December 9, 2010
New York State’s annual worst-of list is out today and it includes 21 new struggling schools that New York City will have to radically change in the next several years.
Many of these schools are already on the city’s radar. Two of them — the School for Community Research and Learning and I.S. 195 — are on the list of schools the city plans to begin closing next year. Others, such as Herbert Lehman High School, earned poor grades on their annual progress reports and were considered for closure.
With the addition of these 21 schools, the number of schools eligible for (but not yet undergoing) federal “turnaround” strategies is up to 43. By next April, the city’s Department of Education has to send the state a plan for how it will improve each of these schools.
“We need to apply to the state with a school-by-school plan with a proposed budget and we’ll go back and forth with them on a draft until they finally approve,” said DOE spokesman Jack Zarin-Rosenfeld. “We have a technical deadline of sometime in April, but obviously we want to get moving on this as soon as possible.”
If the city’s plans are approved, schools will begin working under one of the improvement models next September. For each of them, the city will receive, at most, about $2 million for three years. The size of the grants will vary depending on the size of the school.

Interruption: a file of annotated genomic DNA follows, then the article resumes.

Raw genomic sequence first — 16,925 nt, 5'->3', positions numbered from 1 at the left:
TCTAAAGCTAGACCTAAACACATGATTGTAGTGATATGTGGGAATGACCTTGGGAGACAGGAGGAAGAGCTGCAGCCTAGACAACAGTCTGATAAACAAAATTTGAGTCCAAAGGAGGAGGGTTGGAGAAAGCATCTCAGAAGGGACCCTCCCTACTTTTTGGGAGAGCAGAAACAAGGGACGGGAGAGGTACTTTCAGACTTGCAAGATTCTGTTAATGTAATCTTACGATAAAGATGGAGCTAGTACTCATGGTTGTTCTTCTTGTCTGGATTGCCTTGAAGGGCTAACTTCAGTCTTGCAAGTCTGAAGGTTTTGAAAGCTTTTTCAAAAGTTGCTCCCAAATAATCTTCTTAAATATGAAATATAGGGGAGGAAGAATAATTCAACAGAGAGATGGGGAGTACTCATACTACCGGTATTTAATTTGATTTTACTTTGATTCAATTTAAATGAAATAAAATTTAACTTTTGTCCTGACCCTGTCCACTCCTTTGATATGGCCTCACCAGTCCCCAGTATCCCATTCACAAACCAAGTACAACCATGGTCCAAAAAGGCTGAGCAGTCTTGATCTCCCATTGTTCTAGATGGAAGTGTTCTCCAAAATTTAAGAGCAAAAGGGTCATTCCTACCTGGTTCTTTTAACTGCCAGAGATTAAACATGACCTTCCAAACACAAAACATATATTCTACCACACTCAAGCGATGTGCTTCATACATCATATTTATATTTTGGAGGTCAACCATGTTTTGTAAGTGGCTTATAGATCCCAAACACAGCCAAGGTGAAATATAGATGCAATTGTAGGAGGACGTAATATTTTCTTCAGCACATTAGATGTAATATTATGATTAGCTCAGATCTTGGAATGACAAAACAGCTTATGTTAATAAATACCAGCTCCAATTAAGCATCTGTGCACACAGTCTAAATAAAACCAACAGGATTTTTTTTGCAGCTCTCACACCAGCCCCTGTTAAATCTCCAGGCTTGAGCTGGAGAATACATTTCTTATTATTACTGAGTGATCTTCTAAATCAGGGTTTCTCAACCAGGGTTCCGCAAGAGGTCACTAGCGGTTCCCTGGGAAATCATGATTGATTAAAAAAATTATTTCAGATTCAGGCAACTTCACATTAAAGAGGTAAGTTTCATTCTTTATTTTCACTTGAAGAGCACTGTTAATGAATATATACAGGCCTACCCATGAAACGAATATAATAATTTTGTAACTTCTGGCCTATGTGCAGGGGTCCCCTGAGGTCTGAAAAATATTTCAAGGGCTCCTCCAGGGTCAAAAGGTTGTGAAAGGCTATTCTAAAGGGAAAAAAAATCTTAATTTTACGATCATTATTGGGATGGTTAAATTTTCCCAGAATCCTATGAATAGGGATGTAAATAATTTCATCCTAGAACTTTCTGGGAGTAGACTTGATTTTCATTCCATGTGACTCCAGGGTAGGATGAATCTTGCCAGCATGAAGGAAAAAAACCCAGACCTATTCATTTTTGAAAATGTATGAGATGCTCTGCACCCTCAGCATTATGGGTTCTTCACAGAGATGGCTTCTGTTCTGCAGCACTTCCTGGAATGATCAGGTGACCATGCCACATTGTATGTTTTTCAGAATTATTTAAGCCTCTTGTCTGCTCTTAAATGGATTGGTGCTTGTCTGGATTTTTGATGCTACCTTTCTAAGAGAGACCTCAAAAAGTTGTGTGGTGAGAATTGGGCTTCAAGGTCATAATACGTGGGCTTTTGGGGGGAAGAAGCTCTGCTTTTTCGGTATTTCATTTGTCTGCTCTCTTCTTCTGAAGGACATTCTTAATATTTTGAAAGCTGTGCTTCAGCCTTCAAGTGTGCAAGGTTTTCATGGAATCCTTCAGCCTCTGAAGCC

Last year, when state education officials named the schools eligible for school improvement grants, it gave the city extra time to submit its plans for how to improve them. City officials said that with the addition of 21 schools, they may need to ask for more time again.
DOE officials have four school improvement models to choose from, but they are only considering two: transformation and turnaround.
The least invasive of these, known as the “transformation” method, is already being used by eleven city schools. This model relies on removing a school’s principal, bringing in extra support services, and experimenting with longer school days and new teacher training.
In comparison, the “turnaround” model is like a root canal for a school. It calls for a school’s principal to be replaced and its teachers and administrators to reapply for their jobs. Only 50 percent of the staff can be rehired, but the students remain the same. In some respects, it is similar to the process the city currently uses to phase-out schools and open new ones in their stead, except that in the “turnaround” model, the school retains its name and does not change the type of students it admits.
City officials said that because of the similarities, they are considering using the turnaround method — and the federal money that comes with it — to improve schools they initially planed to close, such as the School for Community Research and Learning and I.S. 195. Other schools that landed on the city’s closure list this week, such as Jamaica High School and Paul Robeson High School, that are also eligible for the federal grant money, could be put through the turnaround model instead.
In order to use the turnaround model, the city will have to forge an agreement with the teachers and principals’ union, allowing them to side-step the contract and remove school employees without a hearing.